Cuttlebone, also known as cuttlefish bone, is a hard, brittle internal structure (an internal shell) found in all members of the family Sepiidae, commonly known as cuttlefish, within the cephalopods. In other cephalopod families it is called a gladius.

Top and bottom view of a cuttlebone, the buoyancy organ and internal shell of a cuttlefish
Cuttlebone of Sepia officinalis (left to right: ventral, dorsal, and lateral views)
Common cuttlefish Sepia officinalis
Tortoise with cuttlebone
Fossil cuttlebone of the Pliocene species Sepia rugulosa
Fossilised cuttlebone-like gladius of Trachyteuthis[1]

Cuttlebone is composed primarily of aragonite. It is a chambered, gas-filled shell used for buoyancy control; its siphuncle is highly modified and is on the ventral side of the shell.[2] The microscopic structure of cuttlebone consists of narrow layers connected by numerous upright pillars.

Depending on the species, cuttlebones implode at a depth of 200 to 600 metres (660 to 1,970 ft). Because of this limitation, most species of cuttlefish live on the seafloor in shallow water, usually on the continental shelf.[3]

The largest cuttlebone belongs to Sepia apama, the giant Australian cuttlefish, which lives between the surface and a maximum depth of 100 metres.

Human usesEdit

In the past, cuttlebones were ground up to make polishing powder, which was used by goldsmiths.[4] The powder was also added to toothpaste,[5] and was used as an antacid for medicinal purposes[4] or as an absorbent. They were also used as an artistic carving medium during the 19th[6][7] and 20th centuries.[8][9][10][11][12]

Today, cuttlebones are commonly used as calcium-rich dietary supplements for caged birds, chinchillas, hermit crabs, reptiles, shrimp, and snails. These are not intended for human consumption. [13]

Lime productionEdit

As a carbonate-rich biogenic raw material, cuttlebone has potential to be used in the production of calcitic lime.[14]

Jewelry makingEdit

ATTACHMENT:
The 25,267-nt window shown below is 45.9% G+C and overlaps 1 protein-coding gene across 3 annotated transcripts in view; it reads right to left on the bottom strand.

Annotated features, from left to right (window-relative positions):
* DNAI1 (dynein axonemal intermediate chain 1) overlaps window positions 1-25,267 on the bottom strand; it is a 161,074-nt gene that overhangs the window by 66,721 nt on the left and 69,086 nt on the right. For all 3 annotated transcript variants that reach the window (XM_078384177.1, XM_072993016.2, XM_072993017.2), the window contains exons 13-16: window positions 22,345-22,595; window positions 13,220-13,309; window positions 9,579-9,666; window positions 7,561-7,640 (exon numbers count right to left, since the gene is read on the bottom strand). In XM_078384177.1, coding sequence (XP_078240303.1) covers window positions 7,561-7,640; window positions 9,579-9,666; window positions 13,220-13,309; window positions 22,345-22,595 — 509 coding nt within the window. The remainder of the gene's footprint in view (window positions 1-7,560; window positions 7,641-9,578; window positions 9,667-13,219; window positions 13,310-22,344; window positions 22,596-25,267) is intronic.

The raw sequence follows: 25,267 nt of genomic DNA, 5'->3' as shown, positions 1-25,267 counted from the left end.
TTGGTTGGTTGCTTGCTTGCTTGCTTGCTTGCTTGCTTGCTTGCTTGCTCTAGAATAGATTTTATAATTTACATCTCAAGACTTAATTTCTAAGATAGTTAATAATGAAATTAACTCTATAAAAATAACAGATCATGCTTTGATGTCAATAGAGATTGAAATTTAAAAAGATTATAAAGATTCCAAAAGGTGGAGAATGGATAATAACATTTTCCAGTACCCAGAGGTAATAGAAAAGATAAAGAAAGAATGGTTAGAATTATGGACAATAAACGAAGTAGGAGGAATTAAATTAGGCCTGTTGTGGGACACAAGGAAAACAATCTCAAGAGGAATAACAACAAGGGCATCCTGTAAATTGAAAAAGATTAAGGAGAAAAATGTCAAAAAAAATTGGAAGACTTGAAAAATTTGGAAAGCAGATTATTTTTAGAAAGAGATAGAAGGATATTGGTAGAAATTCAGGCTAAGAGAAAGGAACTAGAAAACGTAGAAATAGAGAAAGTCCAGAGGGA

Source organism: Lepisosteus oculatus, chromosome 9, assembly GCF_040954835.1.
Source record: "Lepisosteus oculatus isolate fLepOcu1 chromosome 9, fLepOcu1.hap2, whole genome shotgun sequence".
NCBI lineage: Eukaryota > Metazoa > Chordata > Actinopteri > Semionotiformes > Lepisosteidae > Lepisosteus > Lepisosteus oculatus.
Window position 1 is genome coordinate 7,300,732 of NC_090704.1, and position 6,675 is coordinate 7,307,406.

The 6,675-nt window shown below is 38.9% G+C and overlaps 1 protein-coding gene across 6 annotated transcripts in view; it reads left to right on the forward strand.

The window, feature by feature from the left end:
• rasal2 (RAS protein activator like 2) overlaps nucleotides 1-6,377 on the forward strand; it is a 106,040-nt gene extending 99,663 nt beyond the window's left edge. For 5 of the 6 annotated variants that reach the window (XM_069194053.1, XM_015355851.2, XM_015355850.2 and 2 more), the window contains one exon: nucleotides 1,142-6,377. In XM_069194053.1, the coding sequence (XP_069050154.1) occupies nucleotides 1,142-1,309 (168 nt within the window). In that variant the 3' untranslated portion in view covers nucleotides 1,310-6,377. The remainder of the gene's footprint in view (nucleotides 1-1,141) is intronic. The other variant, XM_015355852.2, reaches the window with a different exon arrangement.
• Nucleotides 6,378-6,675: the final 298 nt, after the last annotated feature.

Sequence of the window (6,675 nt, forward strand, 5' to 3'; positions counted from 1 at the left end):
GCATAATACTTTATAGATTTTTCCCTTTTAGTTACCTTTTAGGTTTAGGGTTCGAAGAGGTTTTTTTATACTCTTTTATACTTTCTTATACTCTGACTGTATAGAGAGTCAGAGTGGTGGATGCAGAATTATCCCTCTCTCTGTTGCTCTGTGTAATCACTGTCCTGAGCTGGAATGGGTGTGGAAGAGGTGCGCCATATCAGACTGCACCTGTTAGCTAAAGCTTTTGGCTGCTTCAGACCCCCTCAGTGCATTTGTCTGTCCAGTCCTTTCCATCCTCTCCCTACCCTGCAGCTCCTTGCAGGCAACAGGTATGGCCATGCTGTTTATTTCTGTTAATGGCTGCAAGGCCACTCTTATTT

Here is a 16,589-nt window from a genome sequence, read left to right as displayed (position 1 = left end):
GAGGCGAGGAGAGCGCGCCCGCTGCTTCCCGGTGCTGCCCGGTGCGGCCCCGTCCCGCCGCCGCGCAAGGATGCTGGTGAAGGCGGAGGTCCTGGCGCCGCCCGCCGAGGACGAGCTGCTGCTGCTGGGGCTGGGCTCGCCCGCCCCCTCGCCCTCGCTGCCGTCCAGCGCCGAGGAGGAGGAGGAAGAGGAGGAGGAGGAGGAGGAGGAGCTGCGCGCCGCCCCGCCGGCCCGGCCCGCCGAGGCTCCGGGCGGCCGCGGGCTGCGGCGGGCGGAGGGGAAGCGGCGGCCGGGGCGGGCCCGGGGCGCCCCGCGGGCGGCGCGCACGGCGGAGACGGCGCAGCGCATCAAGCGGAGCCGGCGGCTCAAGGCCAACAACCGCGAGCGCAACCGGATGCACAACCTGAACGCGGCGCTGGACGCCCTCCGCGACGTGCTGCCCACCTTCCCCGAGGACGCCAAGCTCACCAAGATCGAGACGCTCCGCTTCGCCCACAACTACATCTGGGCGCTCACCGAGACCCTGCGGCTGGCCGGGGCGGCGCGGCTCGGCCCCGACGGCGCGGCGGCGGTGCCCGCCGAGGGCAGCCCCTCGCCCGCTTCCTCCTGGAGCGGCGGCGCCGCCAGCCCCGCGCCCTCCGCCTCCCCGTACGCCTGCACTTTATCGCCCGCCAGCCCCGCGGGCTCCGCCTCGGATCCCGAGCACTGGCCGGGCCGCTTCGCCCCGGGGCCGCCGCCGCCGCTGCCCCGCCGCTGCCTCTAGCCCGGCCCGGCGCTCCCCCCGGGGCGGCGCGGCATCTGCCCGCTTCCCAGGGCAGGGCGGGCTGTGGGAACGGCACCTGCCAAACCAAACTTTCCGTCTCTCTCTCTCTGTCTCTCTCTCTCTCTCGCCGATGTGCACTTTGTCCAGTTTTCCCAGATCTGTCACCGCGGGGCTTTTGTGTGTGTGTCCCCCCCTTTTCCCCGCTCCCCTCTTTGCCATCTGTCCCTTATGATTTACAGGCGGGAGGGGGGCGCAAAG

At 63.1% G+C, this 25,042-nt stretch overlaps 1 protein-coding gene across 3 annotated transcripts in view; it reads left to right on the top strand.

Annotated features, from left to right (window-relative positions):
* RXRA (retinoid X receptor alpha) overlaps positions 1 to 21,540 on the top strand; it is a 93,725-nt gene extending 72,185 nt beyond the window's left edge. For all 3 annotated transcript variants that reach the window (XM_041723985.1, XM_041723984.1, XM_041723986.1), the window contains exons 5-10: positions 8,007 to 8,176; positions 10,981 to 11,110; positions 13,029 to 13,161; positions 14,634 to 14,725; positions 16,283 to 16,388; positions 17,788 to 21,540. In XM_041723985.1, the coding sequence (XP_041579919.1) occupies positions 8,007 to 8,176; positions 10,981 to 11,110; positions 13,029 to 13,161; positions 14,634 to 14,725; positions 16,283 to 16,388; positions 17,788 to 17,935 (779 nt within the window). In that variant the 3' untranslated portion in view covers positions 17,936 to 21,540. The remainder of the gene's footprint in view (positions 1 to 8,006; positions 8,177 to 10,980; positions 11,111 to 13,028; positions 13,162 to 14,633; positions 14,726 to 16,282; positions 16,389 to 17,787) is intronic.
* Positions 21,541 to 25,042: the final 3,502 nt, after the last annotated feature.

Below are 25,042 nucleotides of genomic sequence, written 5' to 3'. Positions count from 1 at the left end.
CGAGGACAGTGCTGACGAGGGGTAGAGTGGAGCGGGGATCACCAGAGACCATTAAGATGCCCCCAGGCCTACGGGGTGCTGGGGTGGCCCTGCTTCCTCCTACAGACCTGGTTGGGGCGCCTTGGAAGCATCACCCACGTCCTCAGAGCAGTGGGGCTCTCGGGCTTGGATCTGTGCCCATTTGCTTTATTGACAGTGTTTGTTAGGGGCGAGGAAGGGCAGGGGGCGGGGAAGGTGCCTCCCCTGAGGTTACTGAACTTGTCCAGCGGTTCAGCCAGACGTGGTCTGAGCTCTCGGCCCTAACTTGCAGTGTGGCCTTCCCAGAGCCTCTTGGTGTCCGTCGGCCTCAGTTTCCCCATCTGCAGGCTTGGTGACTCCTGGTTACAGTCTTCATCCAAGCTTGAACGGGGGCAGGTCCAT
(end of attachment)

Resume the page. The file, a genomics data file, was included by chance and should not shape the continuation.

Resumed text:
Because cuttlebone is able to withstand high temperatures and is easily carved, it serves as mold-making material for small metal castings for the creation of jewelry and small sculptural objects.[a]

It can also be used in the process of pewter casting, as a mould.

Internal structureEdit

3D visualisation of a Sepia cuttlebone by industrial micro-computed tomography
Flight through the corresponding tomographic image stacks

See alsoEdit


  1. ^ Jewelers prepare cuttlebone for use as a mold by cutting it in half and rubbing the two sides together until they fit flush against one another. Then the casting can be done by carving a design into the cuttlebone, adding the necessary sprue, melting the metal in a separate pouring crucible, and pouring the molten metal into the mold through the sprue. Finally, the sprue is sawed off and the finished piece is polished.


  1. ^ Fuchs, D.; Engeser, T.; Keupp, H. (2007). "Gladius shape variation in coleoid cephalopod Trachyteuthis from the upper Jurassic nusplingen and Solnhofen plattenkalks" (PDF). Acta Palaeontologica Polonica. 52 (3): 575–589.
  2. ^ Rexfort, A.; Mutterlose, J. (2006). "Stable isotope records from Sepia officinalis — a key to understanding the ecology of belemnites?". Earth and Planetary Science Letters. 247 (3–4): 212–212. Bibcode:2006E&PSL.247..212R. doi:10.1016/j.epsl.2006.04.025.
  3. ^ Norman, M.D. (2000). Cephalopods: A world guide. Conch Books.
  4. ^ a b "Uses for cuttlebone. The time when it was used as a medicine (1912)". Retrieved 21 January 2016.
  5. ^ "Do you know this?". The World's News. 8 July 1950. p. 26. Retrieved 21 January 2016.
  6. ^ "Wesleyan anniversary". Portland Guardian and Normanby General Advertiser. 17 October 1872. p. 2. Retrieved 21 January 2016.
  7. ^ "Carnival at Norwood". Evening Journal. 24 October 1898. p. 3. Retrieved 21 January 2016.
  8. ^ "Eleanor Barbour's pages for country women". Chronicle. 16 July 1942. p. 26. Retrieved 21 January 2016.
  9. ^ "Note book cuttlefish". The Register News-Pictorial. 17 May 1930. p. 3S. Retrieved 21 January 2016.
  10. ^ "Models from cuttle-fish". The Age. Interesting Hobbies. 30 June 1950. p. 5S. Retrieved 21 January 2016.
  11. ^ "Back to semaphore celebrations". Port Adelaide News. 13 December 1929. p. 3. Retrieved 21 January 2016.
  12. ^ "Out among the people". The Advertiser. 12 May 1943. p. 6. Retrieved 21 January 2016.
  13. ^ Norman, M.D.; Reid, A. (2000). A Guide to Squid, Cuttlefish, and Octopuses of Australasia. CSIRO Publishing.
  14. ^ Ferraz, E.; Gamelas, J.A.F.; Coroado, J.; Monteiro, C.; Rocha, F. (20 July 2020). "Exploring the potential of cuttlebone waste to produce building lime". Materiales de Construcción. 70 (339): 225. doi:10.3989/mc.2020.15819. ISSN 1988-3226.